It’s remarkably sweet when an athletic career ends on a grace note: Ted Williams lofting a home run in his final game at Fenway, say, or John Elway passing his Broncos to a Super Bowl victory.
Or, earlier today, Alex Harvey taking second in front of a levitating crowd of supporters on the Plains of Abraham in the middle of Quebec City.
Harvey’s career has been winding slowly down from its world championship apex, but the affection of his local supporters has if anything been growing—an affection, remember, that builds on the love for his father Pierre, Canada’s ski hero of an earlier age. Today his fans lined the sinuous World Cup course, four and five deep on the hills and along the stretched-out stadium finish—some waved placards with his face, others stood bare chest to bare chest to spell out “Go Alex!”
And an omen that he had a shot—or at least that things would not automatically default to the season’s normal standings—came in the women’s race that sprung from the line shortly after 9 a.m. Yesterday’s slushy track had turned rock solid today, and the speeds were withering: Therese Johaug was out in front but only by a smidge, since the flying descents shot skiers halfway up the next climbs, reducing the advantage that her peerless motor had provided all year long. When they dropped on to the long flat that hooked to the line, it seemed certain Stina Nilsson would sweep past, and indeed she did.
That left people thinking that Alexander Bolshunov, too, might not be the lock that the season’s results would indicate. As the men began their 15k course, he surged to the lead with Johannes Høsflot Klæbo, but neither could begin to shake the pack of at least a dozen skiers that hovered nearby. And by the third of four laps, as Harvey solidified his place in that frontrunning corps, a buzz began to build around the course. Spectators dashed across the infield to see the next climb, the next drop—as Harvey moved into third on the steep uphill near the start of the final lap, a kind of hope-against-hope excitement began to build.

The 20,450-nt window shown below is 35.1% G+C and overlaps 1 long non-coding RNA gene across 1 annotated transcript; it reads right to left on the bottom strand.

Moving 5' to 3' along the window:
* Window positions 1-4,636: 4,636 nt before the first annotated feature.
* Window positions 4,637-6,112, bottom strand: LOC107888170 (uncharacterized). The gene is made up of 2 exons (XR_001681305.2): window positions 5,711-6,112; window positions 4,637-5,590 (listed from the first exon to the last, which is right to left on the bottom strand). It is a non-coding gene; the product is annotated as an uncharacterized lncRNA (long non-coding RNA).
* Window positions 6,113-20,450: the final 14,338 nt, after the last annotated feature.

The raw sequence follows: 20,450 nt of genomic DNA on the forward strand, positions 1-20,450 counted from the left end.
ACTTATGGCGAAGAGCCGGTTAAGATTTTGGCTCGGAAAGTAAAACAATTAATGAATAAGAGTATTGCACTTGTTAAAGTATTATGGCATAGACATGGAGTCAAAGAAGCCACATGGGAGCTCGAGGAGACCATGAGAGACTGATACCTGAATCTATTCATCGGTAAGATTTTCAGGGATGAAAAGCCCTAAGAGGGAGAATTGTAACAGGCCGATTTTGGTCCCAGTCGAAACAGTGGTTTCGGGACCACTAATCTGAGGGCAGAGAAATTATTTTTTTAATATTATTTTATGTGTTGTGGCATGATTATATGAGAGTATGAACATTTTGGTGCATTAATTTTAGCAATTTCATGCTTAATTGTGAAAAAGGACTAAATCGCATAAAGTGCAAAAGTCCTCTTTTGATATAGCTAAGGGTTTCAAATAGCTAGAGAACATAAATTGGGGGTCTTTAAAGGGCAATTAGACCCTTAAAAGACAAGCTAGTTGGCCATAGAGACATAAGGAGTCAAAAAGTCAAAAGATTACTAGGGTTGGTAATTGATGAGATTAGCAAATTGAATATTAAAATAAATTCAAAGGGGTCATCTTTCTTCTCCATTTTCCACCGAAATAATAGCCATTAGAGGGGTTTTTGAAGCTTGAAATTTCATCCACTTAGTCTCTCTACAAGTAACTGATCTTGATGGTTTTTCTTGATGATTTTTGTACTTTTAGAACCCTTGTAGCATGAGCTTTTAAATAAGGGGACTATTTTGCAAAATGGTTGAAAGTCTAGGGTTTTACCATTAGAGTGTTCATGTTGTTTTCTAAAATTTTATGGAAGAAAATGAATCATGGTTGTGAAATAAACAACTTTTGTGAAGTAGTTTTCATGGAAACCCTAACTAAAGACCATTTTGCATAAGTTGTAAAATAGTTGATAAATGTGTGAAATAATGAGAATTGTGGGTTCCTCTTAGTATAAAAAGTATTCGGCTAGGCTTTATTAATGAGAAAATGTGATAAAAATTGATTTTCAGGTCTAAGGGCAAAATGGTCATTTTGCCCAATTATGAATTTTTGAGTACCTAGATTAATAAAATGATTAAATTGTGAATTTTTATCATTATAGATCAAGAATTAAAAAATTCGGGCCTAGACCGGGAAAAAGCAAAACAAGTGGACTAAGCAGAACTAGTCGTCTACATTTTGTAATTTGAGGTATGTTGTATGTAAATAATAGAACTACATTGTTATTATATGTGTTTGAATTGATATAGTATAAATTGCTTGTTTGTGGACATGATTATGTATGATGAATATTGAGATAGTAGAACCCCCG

And then Bolshunov snapped a pole—an audible cheer went up on parts of the course, less because it helped the local hope today, I think, than because the Russian cheating scandal remains a fresh wound, with Harvey denied an Olympic medal on Korean snow behind a pair of red suits. At any rate, as they climbed the final hill of the course, Harvey was definitely in contention, duking it out with Klæbo and Didrik Tønseth—and as they dropped down the final incline and into the stadium, and stood up for the turn towards home, he seemed pushed by a personal gust of wind, passing Toenseth and streaking across the finish behind only Klæbo.
That pairing of youthful flash and aging grit seemed just right: as they climbed the podium, a tearful Harvey took most of the cheers from a huge crowd that gathered as near the podium as FIS officials would allow. And then, in a small but classy move, Klæbo edged to his right and pushed a grinning Harvey into the center of the podium.
Harvey had skied with brio and joy much of his career: there’s a cardboard cutout by the stadium here of him playing air guitar on his skis after one of his wins. Today he skied with something else: a kind of love from fans that few athletes get to feel, and fewer still get to return in such fairytale fashion. He’s got one more race tomorrow, and whatever happens it will feel like a victory lap.
Bill McKibben is a founder of the environmental group 350.org, and the author of, among many other books, Long Distance: A Year of Living Strenuously about his adventures as a slow cross-country ski racer.